Sometimes… the voices…lie

Sometimes the voices told me

“you are nothing”

and sometimes it was even worse

“not worth the waste of space”

“better if you were never born”

Who is talking

From within the shadows

of my dark interior?

Its not true

Another part of me answers

 You are a poet

And Life

And experience

Is the poetry

You dance with

Dad is that you

Speaking?

You said

“A Bachelor of Arts

Is not worth the paper its written on”

amongst other things

On reflection

 not everything you said

makes sense

outside the conditioning of your youth

where a struggle to survive

made you worship profit and business

And Dad

I had to find

and walk my own path

So I will not

Listen to your voice

Saying what has value

To me

Has no value

I would rather

listen to the stillness

and the poetry

that arises

dancing from within

and let myself

be empty

of judgements

absorbed from

blind and barren places

Silence

Let me become

Full of poetry

Of fire

Of light and

Of heat

Deeply centred

within

the heart of creation

 living free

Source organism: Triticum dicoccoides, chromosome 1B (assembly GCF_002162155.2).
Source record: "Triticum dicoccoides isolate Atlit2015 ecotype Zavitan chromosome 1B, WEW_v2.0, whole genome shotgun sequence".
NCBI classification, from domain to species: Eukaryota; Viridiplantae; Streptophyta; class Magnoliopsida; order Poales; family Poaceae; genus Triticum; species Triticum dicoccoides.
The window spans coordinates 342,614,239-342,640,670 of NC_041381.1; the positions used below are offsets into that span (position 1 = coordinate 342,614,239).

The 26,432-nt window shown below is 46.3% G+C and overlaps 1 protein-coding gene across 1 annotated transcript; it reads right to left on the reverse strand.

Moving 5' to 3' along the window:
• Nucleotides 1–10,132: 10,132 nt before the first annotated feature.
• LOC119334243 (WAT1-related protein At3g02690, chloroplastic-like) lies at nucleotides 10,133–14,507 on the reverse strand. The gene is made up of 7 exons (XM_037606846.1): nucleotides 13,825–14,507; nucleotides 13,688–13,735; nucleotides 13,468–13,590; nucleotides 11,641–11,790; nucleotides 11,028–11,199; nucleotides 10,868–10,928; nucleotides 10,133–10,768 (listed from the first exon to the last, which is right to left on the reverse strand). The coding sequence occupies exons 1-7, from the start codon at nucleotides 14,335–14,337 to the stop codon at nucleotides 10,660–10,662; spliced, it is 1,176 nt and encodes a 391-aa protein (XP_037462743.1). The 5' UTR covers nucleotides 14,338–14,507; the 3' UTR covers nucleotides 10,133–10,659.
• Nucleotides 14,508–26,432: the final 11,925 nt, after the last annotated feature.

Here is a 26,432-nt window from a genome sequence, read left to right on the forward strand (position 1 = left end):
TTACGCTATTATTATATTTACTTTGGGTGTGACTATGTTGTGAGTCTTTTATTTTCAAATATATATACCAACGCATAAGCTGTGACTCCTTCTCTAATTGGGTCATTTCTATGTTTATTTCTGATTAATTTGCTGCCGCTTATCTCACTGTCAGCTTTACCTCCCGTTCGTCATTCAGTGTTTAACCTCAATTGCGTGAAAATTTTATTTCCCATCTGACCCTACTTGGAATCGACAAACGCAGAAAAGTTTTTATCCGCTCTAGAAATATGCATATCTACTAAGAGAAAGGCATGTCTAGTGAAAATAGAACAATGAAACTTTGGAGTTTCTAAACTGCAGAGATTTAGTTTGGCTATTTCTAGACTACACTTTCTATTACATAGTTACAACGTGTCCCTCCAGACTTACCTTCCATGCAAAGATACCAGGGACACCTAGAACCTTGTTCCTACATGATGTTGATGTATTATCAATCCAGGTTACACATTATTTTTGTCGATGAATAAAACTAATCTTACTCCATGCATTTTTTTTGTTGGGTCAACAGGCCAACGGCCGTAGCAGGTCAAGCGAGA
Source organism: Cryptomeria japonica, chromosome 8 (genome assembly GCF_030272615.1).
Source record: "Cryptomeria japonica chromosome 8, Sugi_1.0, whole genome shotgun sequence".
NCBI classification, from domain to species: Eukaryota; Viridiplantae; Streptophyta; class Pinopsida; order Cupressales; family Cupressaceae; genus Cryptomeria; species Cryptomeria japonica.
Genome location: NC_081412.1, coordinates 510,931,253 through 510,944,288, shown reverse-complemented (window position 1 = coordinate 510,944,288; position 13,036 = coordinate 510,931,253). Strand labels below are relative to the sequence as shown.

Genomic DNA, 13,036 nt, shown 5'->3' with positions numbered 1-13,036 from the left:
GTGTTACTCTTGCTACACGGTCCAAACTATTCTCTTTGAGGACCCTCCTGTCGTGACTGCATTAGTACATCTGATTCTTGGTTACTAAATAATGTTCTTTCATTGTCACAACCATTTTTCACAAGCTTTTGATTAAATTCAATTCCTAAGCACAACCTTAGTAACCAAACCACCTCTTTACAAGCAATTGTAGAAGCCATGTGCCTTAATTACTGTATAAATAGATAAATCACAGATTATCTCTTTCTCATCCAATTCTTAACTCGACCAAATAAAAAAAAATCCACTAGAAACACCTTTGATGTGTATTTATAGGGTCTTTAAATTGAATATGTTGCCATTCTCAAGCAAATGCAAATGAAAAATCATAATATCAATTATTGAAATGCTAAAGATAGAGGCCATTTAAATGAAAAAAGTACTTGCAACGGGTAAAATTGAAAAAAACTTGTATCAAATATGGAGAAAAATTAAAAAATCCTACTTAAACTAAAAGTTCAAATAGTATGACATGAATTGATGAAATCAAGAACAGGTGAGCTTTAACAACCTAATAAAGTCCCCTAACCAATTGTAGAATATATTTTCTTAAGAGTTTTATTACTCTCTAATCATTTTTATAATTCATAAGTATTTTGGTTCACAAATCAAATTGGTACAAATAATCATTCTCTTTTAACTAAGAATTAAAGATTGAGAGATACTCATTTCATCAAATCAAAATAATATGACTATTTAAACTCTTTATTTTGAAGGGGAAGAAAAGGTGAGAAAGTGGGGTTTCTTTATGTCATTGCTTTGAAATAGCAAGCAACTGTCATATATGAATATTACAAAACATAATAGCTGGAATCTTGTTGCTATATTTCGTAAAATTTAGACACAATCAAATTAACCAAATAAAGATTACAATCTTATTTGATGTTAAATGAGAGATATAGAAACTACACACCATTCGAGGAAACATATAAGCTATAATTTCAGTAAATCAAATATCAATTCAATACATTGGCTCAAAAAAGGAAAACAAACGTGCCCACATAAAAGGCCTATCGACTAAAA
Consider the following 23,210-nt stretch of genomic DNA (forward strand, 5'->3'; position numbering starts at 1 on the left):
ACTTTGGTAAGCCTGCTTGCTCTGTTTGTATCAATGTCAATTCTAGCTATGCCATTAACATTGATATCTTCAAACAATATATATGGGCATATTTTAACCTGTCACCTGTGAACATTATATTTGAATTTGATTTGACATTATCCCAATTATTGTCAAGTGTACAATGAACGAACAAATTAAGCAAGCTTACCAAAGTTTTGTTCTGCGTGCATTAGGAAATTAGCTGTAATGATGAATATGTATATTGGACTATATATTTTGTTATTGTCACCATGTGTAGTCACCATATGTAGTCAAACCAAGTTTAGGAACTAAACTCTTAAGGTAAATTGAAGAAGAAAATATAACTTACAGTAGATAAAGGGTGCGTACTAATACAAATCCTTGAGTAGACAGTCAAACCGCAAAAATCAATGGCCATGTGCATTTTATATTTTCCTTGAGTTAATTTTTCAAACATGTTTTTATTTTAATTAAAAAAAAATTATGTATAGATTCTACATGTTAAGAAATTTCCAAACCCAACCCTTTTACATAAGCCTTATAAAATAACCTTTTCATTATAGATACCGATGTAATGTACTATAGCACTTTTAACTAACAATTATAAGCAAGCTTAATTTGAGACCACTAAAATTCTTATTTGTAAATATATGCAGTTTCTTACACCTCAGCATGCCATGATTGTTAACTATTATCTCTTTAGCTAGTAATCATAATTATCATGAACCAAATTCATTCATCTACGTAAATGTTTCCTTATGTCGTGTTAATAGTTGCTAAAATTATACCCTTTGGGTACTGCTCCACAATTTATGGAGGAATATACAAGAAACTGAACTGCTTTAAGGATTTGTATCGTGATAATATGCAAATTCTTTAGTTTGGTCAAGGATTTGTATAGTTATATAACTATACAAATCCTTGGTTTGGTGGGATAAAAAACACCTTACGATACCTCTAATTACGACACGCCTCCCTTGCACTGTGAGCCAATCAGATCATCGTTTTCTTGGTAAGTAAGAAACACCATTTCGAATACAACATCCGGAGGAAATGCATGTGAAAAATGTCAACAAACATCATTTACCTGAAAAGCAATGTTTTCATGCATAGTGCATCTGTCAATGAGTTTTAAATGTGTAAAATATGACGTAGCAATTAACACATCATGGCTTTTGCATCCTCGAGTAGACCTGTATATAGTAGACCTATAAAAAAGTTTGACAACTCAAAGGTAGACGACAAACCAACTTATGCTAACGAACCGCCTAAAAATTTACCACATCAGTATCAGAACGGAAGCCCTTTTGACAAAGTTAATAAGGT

at the heart

of a fiery rose

that speaks

with the voice

of love

of understanding

of wisdom

Things may not be as they seem

After spending much of an overcast foggy winter day in PJs writing a very long complicated blog about past things I had a moment of thinking like this.  Things might not be as they seem.   The stories I am telling myself about what happened are probably biased from my side.  For I can’t really always see into your soul and know what is going on, what effect I am having.  I need to talk to you to find out how it was for you.  I need to ask a lot of questions, and as I type this I am reminded of how questions at times really annoy me as I just would  love the other person to get it.